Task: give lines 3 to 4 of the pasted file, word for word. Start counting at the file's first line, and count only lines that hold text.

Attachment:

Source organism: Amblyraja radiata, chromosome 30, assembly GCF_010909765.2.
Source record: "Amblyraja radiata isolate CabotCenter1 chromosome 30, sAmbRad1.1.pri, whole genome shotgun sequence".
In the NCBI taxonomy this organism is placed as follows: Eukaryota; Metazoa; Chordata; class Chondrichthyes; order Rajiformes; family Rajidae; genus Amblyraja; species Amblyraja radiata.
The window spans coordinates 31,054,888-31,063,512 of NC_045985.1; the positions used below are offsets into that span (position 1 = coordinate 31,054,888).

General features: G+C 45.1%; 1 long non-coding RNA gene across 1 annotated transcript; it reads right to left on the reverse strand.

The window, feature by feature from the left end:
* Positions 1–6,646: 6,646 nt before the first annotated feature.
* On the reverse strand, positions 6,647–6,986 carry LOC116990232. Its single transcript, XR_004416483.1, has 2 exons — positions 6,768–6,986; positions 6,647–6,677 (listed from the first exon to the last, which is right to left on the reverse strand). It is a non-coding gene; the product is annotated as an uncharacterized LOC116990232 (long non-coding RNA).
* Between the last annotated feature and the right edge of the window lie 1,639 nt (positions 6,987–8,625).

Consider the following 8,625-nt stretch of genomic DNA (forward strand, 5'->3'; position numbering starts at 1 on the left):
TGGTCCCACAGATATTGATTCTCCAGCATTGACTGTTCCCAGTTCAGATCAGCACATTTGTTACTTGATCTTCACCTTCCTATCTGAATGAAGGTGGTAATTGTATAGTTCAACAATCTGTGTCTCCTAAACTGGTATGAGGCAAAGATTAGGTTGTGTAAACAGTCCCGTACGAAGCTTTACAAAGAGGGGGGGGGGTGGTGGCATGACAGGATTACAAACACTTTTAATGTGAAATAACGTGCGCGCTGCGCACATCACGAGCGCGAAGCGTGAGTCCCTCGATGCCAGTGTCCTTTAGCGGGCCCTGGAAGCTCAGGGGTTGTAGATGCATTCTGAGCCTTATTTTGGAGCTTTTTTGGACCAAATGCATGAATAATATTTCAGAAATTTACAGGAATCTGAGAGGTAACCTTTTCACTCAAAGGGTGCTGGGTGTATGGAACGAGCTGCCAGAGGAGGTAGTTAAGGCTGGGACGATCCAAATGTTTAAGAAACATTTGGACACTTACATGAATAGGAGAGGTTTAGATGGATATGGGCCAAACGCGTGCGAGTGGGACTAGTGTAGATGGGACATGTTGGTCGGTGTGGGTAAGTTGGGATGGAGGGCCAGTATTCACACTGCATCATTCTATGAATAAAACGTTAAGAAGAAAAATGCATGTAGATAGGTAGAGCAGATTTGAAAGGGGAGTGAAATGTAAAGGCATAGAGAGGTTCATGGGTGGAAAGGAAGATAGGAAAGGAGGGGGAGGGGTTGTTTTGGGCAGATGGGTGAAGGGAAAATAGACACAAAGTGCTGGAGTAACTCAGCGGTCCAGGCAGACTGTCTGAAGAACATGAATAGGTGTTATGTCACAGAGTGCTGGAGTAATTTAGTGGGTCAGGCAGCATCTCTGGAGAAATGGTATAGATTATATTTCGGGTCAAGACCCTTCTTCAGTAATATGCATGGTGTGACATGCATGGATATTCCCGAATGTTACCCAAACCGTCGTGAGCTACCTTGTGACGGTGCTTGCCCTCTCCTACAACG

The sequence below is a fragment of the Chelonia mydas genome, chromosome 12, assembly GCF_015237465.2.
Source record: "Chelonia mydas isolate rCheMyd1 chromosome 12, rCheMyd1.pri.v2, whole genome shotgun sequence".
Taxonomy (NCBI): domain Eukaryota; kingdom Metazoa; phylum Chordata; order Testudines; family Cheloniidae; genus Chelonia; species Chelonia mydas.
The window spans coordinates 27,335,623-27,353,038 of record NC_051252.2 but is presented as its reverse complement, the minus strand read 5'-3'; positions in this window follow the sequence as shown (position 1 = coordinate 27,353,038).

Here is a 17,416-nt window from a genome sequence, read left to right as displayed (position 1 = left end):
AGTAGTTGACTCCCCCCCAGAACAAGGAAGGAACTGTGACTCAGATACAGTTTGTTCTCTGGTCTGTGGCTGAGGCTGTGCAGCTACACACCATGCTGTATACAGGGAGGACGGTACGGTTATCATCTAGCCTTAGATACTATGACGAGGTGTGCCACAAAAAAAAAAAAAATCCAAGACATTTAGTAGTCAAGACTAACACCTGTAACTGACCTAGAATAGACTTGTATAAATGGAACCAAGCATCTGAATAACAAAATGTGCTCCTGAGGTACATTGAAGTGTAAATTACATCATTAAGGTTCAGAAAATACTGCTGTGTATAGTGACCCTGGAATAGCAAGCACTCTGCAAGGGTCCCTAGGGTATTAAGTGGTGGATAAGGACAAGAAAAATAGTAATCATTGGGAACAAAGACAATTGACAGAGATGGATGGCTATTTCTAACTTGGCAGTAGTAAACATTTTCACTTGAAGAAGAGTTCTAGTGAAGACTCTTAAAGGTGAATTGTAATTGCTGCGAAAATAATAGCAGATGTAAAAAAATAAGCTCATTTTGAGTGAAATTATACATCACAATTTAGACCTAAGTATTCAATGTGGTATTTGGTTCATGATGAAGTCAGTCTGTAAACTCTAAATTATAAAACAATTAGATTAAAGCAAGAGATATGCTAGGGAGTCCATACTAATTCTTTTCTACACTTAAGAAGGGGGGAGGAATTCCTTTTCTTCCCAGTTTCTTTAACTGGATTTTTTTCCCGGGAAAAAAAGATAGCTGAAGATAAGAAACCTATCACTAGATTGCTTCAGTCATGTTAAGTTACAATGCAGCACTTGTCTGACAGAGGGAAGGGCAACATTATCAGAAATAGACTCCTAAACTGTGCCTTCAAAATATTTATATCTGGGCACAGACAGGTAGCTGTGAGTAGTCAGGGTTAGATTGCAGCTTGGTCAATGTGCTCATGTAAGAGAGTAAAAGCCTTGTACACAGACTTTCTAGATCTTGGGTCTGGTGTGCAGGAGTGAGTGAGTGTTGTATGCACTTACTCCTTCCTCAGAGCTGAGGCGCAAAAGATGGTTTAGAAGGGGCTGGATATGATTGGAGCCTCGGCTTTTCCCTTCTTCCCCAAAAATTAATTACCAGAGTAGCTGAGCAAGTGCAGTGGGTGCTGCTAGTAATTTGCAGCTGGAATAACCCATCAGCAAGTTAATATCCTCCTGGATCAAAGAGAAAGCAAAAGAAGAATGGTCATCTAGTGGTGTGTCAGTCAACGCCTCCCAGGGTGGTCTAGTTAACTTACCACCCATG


In the NCBI taxonomy this organism is placed as follows: Eukaryota; Metazoa; Chordata; class Chondrichthyes; order Rajiformes; family Rajidae; genus Amblyraja; species Amblyraja radiata.
The window spans coordinates 31,054,888-31,063,512 of NC_045985.1; the positions used below are offsets into that span (position 1 = coordinate 31,054,888).